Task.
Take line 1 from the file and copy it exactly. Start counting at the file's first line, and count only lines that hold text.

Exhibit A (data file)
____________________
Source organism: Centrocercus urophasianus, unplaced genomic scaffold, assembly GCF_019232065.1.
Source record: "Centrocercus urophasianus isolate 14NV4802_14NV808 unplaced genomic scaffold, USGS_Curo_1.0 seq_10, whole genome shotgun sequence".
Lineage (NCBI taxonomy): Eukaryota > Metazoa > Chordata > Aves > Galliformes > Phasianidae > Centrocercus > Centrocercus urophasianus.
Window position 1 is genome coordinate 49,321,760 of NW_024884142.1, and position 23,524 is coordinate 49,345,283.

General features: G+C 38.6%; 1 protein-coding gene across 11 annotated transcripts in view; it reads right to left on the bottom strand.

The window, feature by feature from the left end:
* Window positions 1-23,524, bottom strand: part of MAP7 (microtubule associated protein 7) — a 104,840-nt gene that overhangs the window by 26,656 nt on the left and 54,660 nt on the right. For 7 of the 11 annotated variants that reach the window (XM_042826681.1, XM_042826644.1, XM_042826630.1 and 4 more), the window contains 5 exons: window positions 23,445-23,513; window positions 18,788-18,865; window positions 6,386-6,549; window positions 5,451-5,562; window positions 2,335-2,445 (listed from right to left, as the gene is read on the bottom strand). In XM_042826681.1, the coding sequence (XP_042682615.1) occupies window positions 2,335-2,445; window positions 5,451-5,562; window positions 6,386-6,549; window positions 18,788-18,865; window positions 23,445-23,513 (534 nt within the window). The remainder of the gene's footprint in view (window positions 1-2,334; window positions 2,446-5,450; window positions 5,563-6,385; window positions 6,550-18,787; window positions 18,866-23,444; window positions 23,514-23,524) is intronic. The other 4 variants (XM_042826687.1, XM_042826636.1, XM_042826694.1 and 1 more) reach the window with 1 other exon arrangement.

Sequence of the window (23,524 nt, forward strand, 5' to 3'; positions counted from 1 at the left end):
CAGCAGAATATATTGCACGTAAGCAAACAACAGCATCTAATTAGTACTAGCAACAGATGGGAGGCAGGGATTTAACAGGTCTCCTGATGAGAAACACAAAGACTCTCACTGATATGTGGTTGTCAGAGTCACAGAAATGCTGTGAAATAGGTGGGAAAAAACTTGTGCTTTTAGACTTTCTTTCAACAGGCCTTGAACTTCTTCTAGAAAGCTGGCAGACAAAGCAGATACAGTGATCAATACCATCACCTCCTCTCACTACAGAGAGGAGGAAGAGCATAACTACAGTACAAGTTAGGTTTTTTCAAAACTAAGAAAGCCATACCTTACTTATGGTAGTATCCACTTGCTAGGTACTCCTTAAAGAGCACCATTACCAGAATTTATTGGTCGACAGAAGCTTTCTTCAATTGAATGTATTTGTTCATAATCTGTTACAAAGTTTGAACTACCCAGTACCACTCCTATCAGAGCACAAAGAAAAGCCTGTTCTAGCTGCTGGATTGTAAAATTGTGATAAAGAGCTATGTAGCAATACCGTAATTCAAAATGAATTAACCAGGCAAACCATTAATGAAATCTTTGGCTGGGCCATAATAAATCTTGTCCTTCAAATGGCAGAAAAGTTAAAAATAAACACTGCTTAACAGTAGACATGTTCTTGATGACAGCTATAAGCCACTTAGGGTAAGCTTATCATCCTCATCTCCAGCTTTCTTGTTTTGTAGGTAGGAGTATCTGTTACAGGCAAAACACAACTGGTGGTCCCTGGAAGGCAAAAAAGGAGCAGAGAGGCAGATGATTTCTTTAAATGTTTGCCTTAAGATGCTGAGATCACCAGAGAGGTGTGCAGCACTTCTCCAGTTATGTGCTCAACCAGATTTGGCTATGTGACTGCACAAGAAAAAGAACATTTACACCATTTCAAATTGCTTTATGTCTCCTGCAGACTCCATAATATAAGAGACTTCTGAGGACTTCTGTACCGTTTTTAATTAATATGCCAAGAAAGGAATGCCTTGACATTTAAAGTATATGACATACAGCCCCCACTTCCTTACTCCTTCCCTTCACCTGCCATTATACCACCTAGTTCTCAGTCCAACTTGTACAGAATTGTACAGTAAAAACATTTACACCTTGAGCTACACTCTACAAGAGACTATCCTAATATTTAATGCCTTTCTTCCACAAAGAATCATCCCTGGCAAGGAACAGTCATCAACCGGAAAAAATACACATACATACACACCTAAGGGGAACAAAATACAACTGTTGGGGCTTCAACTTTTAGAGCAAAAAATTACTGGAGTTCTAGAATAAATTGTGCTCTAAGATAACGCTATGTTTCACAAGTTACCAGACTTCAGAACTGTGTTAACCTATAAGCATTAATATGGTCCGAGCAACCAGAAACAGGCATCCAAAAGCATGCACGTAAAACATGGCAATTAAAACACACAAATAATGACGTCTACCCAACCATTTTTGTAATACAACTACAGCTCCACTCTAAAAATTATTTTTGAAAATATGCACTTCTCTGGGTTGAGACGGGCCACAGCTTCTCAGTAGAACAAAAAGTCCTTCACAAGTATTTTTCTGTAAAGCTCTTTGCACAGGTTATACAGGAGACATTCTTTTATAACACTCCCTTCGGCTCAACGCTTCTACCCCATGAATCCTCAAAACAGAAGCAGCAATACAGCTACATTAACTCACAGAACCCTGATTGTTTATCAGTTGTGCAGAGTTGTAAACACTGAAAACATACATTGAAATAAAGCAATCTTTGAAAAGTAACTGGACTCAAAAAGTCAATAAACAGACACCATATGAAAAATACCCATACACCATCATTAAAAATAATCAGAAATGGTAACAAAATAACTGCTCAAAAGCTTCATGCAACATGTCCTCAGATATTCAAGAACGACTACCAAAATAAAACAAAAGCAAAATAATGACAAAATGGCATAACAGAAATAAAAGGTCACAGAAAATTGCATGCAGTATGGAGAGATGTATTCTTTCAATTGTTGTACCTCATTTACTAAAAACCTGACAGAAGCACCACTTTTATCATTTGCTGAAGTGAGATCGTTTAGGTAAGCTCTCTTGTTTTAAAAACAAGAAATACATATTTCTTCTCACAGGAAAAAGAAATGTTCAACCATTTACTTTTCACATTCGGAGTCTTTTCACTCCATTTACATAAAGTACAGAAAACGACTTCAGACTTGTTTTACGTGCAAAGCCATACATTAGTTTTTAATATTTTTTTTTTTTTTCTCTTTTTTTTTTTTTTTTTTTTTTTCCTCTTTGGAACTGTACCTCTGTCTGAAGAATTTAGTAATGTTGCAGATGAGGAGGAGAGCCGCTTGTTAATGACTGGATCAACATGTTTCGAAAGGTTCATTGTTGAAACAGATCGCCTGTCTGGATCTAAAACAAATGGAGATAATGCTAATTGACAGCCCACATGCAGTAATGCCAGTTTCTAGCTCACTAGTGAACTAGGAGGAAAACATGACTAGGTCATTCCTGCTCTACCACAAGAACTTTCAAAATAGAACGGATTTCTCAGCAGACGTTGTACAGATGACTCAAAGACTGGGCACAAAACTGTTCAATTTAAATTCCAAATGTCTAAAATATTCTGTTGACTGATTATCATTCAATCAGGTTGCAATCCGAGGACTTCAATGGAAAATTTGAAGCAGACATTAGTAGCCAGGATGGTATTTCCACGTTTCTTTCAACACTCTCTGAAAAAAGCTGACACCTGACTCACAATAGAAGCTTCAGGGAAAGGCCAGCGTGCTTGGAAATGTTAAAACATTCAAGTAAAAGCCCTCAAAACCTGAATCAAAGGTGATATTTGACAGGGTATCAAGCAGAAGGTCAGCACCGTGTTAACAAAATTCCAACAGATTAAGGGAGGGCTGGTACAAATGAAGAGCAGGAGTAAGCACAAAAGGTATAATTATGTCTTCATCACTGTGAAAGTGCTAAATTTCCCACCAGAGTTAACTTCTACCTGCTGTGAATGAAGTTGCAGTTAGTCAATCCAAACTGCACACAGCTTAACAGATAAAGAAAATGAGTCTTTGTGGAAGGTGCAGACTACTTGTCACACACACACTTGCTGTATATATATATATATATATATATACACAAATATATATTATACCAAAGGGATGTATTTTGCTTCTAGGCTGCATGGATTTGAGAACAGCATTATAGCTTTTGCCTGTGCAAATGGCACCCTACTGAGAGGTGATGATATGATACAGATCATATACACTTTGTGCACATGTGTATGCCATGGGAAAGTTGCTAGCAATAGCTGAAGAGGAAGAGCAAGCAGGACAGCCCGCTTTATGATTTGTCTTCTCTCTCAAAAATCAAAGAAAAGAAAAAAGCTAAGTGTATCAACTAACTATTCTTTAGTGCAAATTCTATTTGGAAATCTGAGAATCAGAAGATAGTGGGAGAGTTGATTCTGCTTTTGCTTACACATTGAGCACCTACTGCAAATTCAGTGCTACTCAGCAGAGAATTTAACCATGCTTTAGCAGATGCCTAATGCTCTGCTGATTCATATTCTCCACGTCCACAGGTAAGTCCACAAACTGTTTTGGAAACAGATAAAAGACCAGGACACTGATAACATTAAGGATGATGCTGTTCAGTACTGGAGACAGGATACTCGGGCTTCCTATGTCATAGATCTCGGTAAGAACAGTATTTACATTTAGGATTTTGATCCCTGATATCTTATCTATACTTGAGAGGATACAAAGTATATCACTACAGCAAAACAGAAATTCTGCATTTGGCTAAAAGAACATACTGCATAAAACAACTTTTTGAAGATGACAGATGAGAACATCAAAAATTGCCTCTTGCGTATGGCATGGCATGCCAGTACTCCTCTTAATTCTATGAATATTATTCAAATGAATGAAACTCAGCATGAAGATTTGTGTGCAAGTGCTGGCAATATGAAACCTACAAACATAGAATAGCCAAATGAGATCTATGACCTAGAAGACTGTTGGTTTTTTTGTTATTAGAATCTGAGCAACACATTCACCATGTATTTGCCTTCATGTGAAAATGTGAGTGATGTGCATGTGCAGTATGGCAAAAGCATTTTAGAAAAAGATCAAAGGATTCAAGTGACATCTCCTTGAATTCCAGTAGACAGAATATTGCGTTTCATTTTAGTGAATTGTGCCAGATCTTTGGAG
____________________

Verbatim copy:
Source organism: Centrocercus urophasianus, unplaced genomic scaffold, assembly GCF_019232065.1.